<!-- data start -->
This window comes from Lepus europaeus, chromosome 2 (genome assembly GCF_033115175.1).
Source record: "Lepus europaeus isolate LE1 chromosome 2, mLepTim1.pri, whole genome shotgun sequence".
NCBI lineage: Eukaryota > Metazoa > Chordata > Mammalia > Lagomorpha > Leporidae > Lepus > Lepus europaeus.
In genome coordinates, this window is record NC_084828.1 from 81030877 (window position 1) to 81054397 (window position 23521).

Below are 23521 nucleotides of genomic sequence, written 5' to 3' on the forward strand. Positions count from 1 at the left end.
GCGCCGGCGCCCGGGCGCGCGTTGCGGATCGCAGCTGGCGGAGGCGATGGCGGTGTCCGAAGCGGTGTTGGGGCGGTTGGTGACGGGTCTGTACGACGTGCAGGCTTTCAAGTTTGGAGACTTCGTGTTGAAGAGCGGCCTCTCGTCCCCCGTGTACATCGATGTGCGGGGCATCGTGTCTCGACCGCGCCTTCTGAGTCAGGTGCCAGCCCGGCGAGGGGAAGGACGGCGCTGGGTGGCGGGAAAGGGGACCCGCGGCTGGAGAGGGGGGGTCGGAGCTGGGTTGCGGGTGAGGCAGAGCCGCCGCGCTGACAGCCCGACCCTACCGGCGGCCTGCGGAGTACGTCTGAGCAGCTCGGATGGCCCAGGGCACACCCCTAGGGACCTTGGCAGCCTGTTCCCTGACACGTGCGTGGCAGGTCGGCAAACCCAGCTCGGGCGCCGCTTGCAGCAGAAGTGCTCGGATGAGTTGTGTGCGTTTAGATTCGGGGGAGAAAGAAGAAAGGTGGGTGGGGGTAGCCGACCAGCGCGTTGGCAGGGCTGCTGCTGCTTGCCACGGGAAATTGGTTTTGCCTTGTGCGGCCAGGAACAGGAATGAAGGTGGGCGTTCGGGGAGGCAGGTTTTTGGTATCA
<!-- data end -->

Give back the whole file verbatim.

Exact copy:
This window comes from Lepus europaeus, chromosome 2 (genome assembly GCF_033115175.1).
Source record: "Lepus europaeus isolate LE1 chromosome 2, mLepTim1.pri, whole genome shotgun sequence".
NCBI lineage: Eukaryota > Metazoa > Chordata > Mammalia > Lagomorpha > Leporidae > Lepus > Lepus europaeus.
In genome coordinates, this window is record NC_084828.1 from 81030877 (window position 1) to 81054397 (window position 23521).

Below are 23521 nucleotides of genomic sequence, written 5' to 3' on the forward strand. Positions count from 1 at the left end.
GCGCCGGCGCCCGGGCGCGCGTTGCGGATCGCAGCTGGCGGAGGCGATGGCGGTGTCCGAAGCGGTGTTGGGGCGGTTGGTGACGGGTCTGTACGACGTGCAGGCTTTCAAGTTTGGAGACTTCGTGTTGAAGAGCGGCCTCTCGTCCCCCGTGTACATCGATGTGCGGGGCATCGTGTCTCGACCGCGCCTTCTGAGTCAGGTGCCAGCCCGGCGAGGGGAAGGACGGCGCTGGGTGGCGGGAAAGGGGACCCGCGGCTGGAGAGGGGGGGTCGGAGCTGGGTTGCGGGTGAGGCAGAGCCGCCGCGCTGACAGCCCGACCCTACCGGCGGCCTGCGGAGTACGTCTGAGCAGCTCGGATGGCCCAGGGCACACCCCTAGGGACCTTGGCAGCCTGTTCCCTGACACGTGCGTGGCAGGTCGGCAAACCCAGCTCGGGCGCCGCTTGCAGCAGAAGTGCTCGGATGAGTTGTGTGCGTTTAGATTCGGGGGAGAAAGAAGAAAGGTGGGTGGGGGTAGCCGACCAGCGCGTTGGCAGGGCTGCTGCTGCTTGCCACGGGAAATTGGTTTTGCCTTGTGCGGCCAGGAACAGGAATGAAGGTGGGCGTTCGGGGAGGCAGGTTTTTGGTATCA